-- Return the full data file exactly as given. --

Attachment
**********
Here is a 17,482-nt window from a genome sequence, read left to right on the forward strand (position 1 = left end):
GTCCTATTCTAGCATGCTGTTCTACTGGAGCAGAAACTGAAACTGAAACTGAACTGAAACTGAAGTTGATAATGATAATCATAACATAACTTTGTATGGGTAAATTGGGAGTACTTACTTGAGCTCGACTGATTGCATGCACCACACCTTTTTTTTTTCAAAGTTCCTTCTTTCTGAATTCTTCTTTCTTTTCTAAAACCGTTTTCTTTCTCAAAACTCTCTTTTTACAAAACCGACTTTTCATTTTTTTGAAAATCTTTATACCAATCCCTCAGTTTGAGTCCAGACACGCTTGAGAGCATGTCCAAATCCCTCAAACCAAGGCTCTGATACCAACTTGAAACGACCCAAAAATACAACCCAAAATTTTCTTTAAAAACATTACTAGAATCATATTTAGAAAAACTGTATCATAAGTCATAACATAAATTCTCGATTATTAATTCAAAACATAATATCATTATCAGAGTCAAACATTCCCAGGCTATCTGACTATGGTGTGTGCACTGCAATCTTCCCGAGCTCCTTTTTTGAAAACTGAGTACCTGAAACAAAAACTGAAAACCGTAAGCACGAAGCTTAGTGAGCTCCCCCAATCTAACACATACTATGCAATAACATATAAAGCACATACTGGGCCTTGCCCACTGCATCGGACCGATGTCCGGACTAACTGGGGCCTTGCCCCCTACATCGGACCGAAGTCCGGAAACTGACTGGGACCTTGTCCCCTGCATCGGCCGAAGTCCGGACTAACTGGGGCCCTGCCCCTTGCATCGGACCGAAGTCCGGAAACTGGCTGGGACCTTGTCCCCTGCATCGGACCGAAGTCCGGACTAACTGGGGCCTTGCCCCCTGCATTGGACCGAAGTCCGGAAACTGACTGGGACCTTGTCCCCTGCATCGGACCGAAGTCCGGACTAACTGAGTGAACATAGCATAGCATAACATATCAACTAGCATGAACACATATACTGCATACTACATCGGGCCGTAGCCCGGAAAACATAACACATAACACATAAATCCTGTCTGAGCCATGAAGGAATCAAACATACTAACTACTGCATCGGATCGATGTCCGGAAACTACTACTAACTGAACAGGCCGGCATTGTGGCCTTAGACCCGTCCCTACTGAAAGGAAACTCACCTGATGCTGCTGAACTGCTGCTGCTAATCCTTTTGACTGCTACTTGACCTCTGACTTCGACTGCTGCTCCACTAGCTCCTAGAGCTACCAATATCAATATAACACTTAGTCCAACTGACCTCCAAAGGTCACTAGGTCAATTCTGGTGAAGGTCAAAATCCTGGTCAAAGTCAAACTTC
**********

Here is a 17,482-nt window from a genome sequence, read left to right on the forward strand (position 1 = left end):
GTCCTATTCTAGCATGCTGTTCTACTGGAGCAGAAACTGAAACTGAAACTGAACTGAAACTGAAGTTGATAATGATAATCATAACATAACTTTGTATGGGTAAATTGGGAGTACTTACTTGAGCTCGACTGATTGCATGCACCACACCTTTTTTTTTTCAAAGTTCCTTCTTTCTGAATTCTTCTTTCTTTTCTAAAACCGTTTTCTTTCTCAAAACTCTCTTTTTACAAAACCGACTTTTCATTTTTTTGAAAATCTTTATACCAATCCCTCAGTTTGAGTCCAGACACGCTTGAGAGCATGTCCAAATCCCTCAAACCAAGGCTCTGATACCAACTTGAAACGACCCAAAAATACAACCCAAAATTTTCTTTAAAAACATTACTAGAATCATATTTAGAAAAACTGTATCATAAGTCATAACATAAATTCTCGATTATTAATTCAAAACATAATATCATTATCAGAGTCAAACATTCCCAGGCTATCTGACTATGGTGTGTGCACTGCAATCTTCCCGAGCTCCTTTTTTGAAAACTGAGTACCTGAAACAAAAACTGAAAACCGTAAGCACGAAGCTTAGTGAGCTCCCCCAATCTAACACATACTATGCAATAACATATAAAGCACATACTGGGCCTTGCCCACTGCATCGGACCGATGTCCGGACTAACTGGGGCCTTGCCCCCTACATCGGACCGAAGTCCGGAAACTGACTGGGACCTTGTCCCCTGCATCGGCCGAAGTCCGGACTAACTGGGGCCCTGCCCCTTGCATCGGACCGAAGTCCGGAAACTGGCTGGGACCTTGTCCCCTGCATCGGACCGAAGTCCGGACTAACTGGGGCCTTGCCCCCTGCATTGGACCGAAGTCCGGAAACTGACTGGGACCTTGTCCCCTGCATCGGACCGAAGTCCGGACTAACTGAGTGAACATAGCATAGCATAACATATCAACTAGCATGAACACATATACTGCATACTACATCGGGCCGTAGCCCGGAAAACATAACACATAACACATAAATCCTGTCTGAGCCATGAAGGAATCAAACATACTAACTACTGCATCGGATCGATGTCCGGAAACTACTACTAACTGAACAGGCCGGCATTGTGGCCTTAGACCCGTCCCTACTGAAAGGAAACTCACCTGATGCTGCTGAACTGCTGCTGCTAATCCTTTTGACTGCTACTTGACCTCTGACTTCGACTGCTGCTCCACTAGCTCCTAGAGCTACCAATATCAATATAACACTTAGTCCAACTGACCTCCAAAGGTCACTAGGTCAATTCTGGTGAAGGTCAAAATCCTGGTCAAAGTCAAACTTC